This case study, Natural Capital and Sustainable Development in Madagascar, summarizes the work done in the framework of the implementation of macroeconomic indicators to inform public policies on realistic and effective indicators. Madagascar is one of the five pilot countries engaged since 2011 in the Global Partnership for Wealth Accounting and the Valuation of Ecosystem Services - WAVES.
The total wealth of Madagascar is estimated at 6500 USD per inhabitant in 2014, nearly 36% of which is provided by natural capital. This contribution of natural capital increased quite significantly from 2012 due in particular to the growth of mining production. On the other hand, Madagascar's intangible capital steadily decreased between 2008 and 2014: it was at 50% of the total wealth in 2008 and only 38% in 2014.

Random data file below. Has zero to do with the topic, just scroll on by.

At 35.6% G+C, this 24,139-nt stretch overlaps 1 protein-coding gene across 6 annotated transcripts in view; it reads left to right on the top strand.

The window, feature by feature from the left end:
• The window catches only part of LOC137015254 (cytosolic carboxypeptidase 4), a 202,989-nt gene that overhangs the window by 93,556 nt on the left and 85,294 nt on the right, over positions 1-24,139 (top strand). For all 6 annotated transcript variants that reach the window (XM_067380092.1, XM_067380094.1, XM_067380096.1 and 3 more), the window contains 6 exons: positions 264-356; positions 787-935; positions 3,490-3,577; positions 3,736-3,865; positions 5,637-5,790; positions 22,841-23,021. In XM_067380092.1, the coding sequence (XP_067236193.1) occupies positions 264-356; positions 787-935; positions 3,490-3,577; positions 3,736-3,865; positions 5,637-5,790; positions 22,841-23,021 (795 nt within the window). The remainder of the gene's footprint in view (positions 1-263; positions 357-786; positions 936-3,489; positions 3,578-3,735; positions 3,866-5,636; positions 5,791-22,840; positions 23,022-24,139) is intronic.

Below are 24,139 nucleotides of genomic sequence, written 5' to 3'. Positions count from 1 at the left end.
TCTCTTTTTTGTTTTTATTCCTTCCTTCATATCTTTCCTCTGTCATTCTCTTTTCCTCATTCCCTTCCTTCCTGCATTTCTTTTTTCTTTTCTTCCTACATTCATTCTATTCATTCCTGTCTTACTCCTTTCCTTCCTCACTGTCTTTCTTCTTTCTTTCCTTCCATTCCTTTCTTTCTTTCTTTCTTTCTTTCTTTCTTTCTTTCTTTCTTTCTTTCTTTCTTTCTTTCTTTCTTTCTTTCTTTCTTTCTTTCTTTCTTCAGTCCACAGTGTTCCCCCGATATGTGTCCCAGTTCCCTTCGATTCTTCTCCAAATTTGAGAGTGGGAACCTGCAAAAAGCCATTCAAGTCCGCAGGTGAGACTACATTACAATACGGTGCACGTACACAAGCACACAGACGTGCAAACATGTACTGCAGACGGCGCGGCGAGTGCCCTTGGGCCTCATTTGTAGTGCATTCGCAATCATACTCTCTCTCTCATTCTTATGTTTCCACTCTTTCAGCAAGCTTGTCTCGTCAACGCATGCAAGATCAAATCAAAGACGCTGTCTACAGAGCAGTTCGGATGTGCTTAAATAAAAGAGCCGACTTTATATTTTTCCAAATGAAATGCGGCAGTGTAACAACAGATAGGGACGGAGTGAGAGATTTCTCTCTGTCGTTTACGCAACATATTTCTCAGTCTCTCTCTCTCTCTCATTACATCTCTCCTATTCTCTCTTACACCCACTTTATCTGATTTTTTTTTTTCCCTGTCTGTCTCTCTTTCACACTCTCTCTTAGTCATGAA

Renewable natural resources (farmland, grazing and protected areas) are predominant as they alone accounted for 92% of the total value of the natural capital stock in 2014. However, the renewable character of these resources does not necessarily imply that they will be renewed over time. Despite a consistently positive national saving rate, the wealth stock in Madagascar is in decline. The Adjusted Net Savings rate is consistently negative, indicating that the sustainability of the country's national wealth is poor. Over the past six years, this rate has declined by more than 50% between 2008 and 2014, indicating that not only is capital depleted, but the rate of burnout is worryingly high. In order to improve the adjusted net saving rate and thus preserve and increase the stock of national wealth, it is important to reinvest natural resource revenues in other forms of productive capital. Madagascar will also have to focus on intangible capital, essentially the improvement of governance and the quality of institutions.